Using the moving average rule in a dynamic web recommendation system

Yi-Jen Su
In this, the Information Age, most people are accustomed to gleaning information from the World Wide Web. To survive and prosper, a Web site has to constantly enliven its content while providing various and extensive information services to attract users. The Web Recommendation System, a personalized information filter, prompts users to visit a Web site and browse at a deeper level. In general, most of the recommendation systems use large browsing logs to identify and predict users' surfing habits. The process of pattern discovery is time-consuming, and the result is static. Such systems do not satisfy the end users' goal-oriented and dynamic demands. Accordingly, a pressing need for an adaptive recommendation system comes into play. This article proposes a novel Web recommendation system framework, based on the Moving Average Rule, which can respond to new navigation trends and dynamically adapts recommendations for users with suitable suggestions through hyperlinks. The framework provides Web site administrators with various methods to generate recommendations. It also responds to new Web trends, including Web pages that have been updated but have not yet been integrated into regular browsing patterns. Ultimately, this research enables Web sites with dynamic intelligence to effectively tailor users' needs. © 2007 Wiley Periodicals, Inc. Int J Int Syst 22: 621,639, 2007. [source]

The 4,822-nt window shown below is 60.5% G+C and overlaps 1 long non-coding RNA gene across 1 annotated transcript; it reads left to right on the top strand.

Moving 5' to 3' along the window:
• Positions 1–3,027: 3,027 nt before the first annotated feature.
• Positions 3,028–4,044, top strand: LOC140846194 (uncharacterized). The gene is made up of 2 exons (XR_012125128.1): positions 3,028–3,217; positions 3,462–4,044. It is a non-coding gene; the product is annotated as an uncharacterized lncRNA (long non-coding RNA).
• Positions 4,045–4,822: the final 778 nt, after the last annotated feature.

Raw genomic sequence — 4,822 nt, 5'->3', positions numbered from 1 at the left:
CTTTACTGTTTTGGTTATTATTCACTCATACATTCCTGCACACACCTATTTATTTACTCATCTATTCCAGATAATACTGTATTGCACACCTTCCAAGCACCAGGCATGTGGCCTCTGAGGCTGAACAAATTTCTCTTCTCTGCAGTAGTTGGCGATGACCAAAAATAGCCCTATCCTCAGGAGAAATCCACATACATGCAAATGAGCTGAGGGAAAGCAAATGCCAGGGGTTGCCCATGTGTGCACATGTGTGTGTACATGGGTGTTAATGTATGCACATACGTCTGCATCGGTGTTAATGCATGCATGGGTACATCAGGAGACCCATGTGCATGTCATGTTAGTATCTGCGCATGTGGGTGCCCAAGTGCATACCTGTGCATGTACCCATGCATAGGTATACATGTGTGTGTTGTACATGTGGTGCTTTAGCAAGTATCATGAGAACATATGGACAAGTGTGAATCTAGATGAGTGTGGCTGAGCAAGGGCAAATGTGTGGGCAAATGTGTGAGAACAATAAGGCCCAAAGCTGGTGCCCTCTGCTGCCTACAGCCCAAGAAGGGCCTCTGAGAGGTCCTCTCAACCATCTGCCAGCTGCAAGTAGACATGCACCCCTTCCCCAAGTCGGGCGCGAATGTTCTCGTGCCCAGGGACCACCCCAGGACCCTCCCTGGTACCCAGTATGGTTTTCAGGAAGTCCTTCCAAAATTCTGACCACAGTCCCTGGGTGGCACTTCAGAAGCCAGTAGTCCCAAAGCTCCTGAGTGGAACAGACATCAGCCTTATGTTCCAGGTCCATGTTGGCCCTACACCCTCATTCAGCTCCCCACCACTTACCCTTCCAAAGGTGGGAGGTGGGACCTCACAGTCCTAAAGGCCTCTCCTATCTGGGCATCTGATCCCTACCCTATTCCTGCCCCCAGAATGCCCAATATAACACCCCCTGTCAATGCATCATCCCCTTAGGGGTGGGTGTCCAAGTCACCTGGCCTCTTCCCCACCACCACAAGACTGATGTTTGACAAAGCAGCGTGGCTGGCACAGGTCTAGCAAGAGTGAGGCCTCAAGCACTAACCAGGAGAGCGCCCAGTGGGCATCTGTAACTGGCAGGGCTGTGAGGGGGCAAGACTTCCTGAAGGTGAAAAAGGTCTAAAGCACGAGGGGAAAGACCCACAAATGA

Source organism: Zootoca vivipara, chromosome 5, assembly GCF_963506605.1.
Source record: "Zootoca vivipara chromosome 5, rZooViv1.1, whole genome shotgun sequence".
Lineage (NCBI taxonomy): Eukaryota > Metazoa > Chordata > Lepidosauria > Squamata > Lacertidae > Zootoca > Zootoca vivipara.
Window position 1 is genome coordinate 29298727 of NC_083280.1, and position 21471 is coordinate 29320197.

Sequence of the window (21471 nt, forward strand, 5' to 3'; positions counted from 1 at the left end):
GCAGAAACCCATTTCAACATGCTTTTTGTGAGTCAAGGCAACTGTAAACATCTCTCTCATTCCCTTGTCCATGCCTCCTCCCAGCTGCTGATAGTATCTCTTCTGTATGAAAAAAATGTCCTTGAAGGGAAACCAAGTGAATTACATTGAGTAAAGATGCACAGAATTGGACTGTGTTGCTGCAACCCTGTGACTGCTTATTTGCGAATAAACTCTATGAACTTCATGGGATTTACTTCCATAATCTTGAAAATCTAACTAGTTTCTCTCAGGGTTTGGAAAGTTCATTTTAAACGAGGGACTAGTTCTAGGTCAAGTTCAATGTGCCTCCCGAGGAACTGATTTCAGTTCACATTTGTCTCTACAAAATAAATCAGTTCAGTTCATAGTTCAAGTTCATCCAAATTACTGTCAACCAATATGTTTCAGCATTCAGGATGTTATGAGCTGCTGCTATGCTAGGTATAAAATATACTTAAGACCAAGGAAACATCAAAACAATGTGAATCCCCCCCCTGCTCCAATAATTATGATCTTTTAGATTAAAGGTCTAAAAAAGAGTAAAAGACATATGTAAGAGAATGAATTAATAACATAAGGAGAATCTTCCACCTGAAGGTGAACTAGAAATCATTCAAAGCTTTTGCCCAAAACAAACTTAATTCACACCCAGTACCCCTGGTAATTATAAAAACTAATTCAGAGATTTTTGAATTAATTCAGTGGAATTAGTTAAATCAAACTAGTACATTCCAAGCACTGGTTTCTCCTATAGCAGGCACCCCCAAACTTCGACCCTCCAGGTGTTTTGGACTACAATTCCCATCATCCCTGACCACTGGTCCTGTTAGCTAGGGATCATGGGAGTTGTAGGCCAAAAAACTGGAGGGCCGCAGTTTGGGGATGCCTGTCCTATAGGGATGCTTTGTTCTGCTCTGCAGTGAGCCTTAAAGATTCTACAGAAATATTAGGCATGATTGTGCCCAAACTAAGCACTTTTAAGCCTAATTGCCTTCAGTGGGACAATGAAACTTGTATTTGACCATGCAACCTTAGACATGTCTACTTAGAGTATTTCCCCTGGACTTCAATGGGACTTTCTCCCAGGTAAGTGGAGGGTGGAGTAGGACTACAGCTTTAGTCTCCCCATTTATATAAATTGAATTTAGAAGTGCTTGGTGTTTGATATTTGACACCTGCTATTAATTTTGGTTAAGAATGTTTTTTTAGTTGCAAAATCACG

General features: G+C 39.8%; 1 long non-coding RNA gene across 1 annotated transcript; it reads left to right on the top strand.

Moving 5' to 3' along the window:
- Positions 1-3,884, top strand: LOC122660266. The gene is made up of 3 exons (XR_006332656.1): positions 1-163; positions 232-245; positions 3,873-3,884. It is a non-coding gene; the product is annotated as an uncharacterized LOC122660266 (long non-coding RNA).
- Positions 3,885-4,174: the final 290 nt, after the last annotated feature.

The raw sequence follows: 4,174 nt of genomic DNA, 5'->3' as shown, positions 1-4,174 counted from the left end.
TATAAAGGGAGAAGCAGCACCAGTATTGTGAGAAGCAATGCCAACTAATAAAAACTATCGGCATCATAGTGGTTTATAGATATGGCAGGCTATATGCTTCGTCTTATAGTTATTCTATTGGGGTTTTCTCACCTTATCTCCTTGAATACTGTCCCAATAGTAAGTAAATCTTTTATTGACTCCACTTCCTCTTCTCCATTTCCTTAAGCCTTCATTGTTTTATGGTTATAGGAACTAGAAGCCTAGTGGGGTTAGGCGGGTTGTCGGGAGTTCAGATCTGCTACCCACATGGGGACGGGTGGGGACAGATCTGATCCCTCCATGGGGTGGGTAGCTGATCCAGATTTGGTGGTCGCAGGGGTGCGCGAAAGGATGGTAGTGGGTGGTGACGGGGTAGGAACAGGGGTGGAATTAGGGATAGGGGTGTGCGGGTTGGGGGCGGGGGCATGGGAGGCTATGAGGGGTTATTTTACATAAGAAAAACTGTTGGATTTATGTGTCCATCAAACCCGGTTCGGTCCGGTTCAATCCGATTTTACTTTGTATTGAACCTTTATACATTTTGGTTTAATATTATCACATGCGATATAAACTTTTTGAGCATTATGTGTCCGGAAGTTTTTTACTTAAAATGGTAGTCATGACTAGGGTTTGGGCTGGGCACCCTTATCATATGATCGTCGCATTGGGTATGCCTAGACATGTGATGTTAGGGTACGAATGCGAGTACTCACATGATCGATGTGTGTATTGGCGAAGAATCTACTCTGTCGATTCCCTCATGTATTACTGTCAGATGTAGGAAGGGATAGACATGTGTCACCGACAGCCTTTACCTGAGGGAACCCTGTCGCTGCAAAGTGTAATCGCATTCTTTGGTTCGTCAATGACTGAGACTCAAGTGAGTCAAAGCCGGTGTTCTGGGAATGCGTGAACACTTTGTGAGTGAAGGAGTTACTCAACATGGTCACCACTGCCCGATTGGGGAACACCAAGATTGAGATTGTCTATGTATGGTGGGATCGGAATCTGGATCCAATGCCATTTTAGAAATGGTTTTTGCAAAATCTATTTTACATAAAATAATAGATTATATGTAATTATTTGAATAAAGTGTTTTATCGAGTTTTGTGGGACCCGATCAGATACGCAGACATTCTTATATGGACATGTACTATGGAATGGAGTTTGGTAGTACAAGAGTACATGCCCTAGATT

Nursing Diagnosis: Is It Time for a New Definition?

T. Heather Herdman PhD
PURPOSE. The Diagnosis Development Committee (DDC) of NANDA International frequently receives proposed "physiologic" and "surveillance diagnosis" submissions that may not meet the current definition of nursing diagnosis (NANDA, 2007, p. 332). There has been a request for a vote on newly proposed definitions of nursing diagnosis, risk diagnosis, and syndromes. The purpose of this article is to provide information which enables members and interested nurses to continue the dialogue and to share their thoughts and also to consider the thoughts and information generated by the participants in the NANDA-I interest survey on the definition of nursing diagnoses. DATA SOURCES. An electronic survey of the current NANDA-I definitions, and potential changes to those definitions, was distributed via the NANDA-I Web site. This article summarizes the overall findings of that survey and provides an overview of commentary received from the 269 participants. CONCLUSIONS. It is necessary to continue the dialogue on this important decision and to provide a mechanism for input from members and interested nurses before reaching any conclusions on this subject. NURSING IMPLICATIONS. NANDA-I has been recognized as the leader in the development and implementation of nursing diagnoses and must act responsibly in assessing the changing and emerging trends in nursing practice and in responding to these trends. [source]